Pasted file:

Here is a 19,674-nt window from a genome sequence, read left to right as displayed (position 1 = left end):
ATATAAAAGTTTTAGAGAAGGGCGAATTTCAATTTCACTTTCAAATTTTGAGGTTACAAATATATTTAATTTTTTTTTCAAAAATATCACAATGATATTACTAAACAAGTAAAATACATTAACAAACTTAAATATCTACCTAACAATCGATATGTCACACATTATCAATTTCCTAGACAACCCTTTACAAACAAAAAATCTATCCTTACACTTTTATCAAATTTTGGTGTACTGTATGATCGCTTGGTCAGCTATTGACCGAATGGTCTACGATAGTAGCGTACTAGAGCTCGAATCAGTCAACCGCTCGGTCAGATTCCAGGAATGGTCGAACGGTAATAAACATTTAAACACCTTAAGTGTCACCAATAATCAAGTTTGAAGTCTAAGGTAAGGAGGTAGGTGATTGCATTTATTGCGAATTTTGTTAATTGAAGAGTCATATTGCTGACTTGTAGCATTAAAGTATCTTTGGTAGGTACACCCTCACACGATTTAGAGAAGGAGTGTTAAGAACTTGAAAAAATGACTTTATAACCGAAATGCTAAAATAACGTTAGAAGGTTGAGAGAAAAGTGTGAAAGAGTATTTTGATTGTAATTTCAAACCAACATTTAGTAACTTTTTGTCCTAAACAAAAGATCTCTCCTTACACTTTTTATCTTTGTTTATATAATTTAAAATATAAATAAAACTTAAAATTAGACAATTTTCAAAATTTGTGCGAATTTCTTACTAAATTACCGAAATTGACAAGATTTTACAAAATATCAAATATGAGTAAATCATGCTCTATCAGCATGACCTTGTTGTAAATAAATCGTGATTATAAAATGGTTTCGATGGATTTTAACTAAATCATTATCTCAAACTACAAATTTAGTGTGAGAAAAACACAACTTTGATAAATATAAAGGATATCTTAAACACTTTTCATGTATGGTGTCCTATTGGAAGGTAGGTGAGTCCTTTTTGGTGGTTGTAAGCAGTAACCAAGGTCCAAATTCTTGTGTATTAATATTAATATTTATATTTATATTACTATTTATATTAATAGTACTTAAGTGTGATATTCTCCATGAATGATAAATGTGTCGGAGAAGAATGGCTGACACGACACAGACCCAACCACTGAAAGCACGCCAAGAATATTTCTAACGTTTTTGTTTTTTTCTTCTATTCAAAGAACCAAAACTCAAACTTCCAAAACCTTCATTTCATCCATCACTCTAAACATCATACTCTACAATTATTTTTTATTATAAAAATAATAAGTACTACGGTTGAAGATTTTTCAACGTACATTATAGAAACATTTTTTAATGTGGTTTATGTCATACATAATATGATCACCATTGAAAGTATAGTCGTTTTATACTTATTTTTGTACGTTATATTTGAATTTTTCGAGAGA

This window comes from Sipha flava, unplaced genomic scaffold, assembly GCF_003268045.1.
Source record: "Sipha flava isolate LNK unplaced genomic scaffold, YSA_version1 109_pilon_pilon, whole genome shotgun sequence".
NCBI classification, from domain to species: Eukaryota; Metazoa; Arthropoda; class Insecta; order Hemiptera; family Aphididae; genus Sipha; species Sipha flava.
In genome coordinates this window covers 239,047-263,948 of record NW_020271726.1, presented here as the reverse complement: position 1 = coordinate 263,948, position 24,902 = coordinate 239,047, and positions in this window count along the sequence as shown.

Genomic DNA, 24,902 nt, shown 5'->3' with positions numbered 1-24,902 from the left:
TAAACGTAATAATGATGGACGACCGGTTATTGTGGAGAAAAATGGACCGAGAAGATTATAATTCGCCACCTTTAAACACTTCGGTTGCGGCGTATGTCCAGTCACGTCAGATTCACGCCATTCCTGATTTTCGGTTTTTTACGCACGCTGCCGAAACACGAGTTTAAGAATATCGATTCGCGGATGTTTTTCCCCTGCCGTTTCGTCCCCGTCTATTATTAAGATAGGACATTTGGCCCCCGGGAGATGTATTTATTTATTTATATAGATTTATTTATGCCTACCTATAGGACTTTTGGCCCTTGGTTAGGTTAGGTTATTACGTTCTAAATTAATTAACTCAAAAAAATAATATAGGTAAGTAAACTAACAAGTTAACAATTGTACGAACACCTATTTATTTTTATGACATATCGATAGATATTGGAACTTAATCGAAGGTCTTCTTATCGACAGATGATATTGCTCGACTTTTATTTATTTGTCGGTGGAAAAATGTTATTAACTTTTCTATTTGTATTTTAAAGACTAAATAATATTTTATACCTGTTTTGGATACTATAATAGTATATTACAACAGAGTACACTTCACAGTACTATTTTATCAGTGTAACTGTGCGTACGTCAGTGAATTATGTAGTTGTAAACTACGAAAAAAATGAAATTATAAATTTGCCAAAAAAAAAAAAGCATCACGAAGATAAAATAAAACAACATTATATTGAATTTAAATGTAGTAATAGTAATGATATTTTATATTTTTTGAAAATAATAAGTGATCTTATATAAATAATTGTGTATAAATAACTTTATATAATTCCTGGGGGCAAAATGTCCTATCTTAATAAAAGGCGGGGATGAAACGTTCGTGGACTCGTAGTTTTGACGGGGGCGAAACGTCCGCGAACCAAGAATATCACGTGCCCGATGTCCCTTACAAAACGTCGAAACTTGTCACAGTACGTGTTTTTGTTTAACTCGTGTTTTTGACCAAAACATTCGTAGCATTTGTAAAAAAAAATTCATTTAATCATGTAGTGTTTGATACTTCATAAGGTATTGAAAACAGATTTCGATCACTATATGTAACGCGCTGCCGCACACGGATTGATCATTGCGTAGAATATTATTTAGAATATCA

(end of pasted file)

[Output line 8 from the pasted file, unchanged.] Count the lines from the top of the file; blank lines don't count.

TAAACGTAATAATGATGGACGACCGGTTATTGTGGAGAAAAATGGACCGAGAAGATTATAATTCGCCACCTTTAAACACTTCGGTTGCGGCGTATGTCCAGTCACGTCAGATTCACGCCATTCCTGATTTTCGGTTTTTTACGCACGCTGCCGAAACACGAGTTTAAGAATATCGATTCGCGGATGTTTTTCCCCTGCCGTTTCGTCCCCGTCTATTATTAAGATAGGACATTTGGCCCCCGGGAGATGTATTTATTTATTTATATAGATTTATTTATGCCTACCTATAGGACTTTTGGCCCTTGGTTAGGTTAGGTTATTACGTTCTAAATTAATTAACTCAAAAAAATAATATAGGTAAGTAAACTAACAAGTTAACAATTGTACGAACACCTATTTATTTTTATGACATATCGATAGATATTGGAACTTAATCGAAGGTCTTCTTATCGACAGATGATATTGCTCGACTTTTATTTATTTGTCGGTGGAAAAATGTTATTAACTTTTCTATTTGTATTTTAAAGACTAAATAATATTTTATACCTGTTTTGGATACTATAATAGTATATTACAACAGAGTACACTTCACAGTACTATTTTATCAGTGTAACTGTGCGTACGTCAGTGAATTATGTAGTTGTAAACTACGAAAAAAATGAAATTATAAATTTGCCAAAAAAAAAAAAGCATCACGAAGATAAAATAAAACAACATTATATTGAATTTAAATGTAGTAATAGTAATGATATTTTATATTTTTTGAAAATAATAAGTGATCTTATATAAATAATTGTGTATAAATAACTTTATATAATTCCTGGGGGCAAAATGTCCTATCTTAATAAAAGGCGGGGATGAAACGTTCGTGGACTCGTAGTTTTGACGGGGGCGAAACGTCCGCGAACCAAGAATATCACGTGCCCGATGTCCCTTACAAAACGTCGAAACTTGTCACAGTACGTGTTTTTGTTTAACTCGTGTTTTTGACCAAAACATTCGTAGCATTTGTAAAAAAAAATTCATTTAATCATGTAGTGTTTGATACTTCATAAGGTATTGAAAACAGATTTCGATCACTATATGTAACGCGCTGCCGCACACGGATTGATCATTGCGTAGAATATTATTTAGAATATCA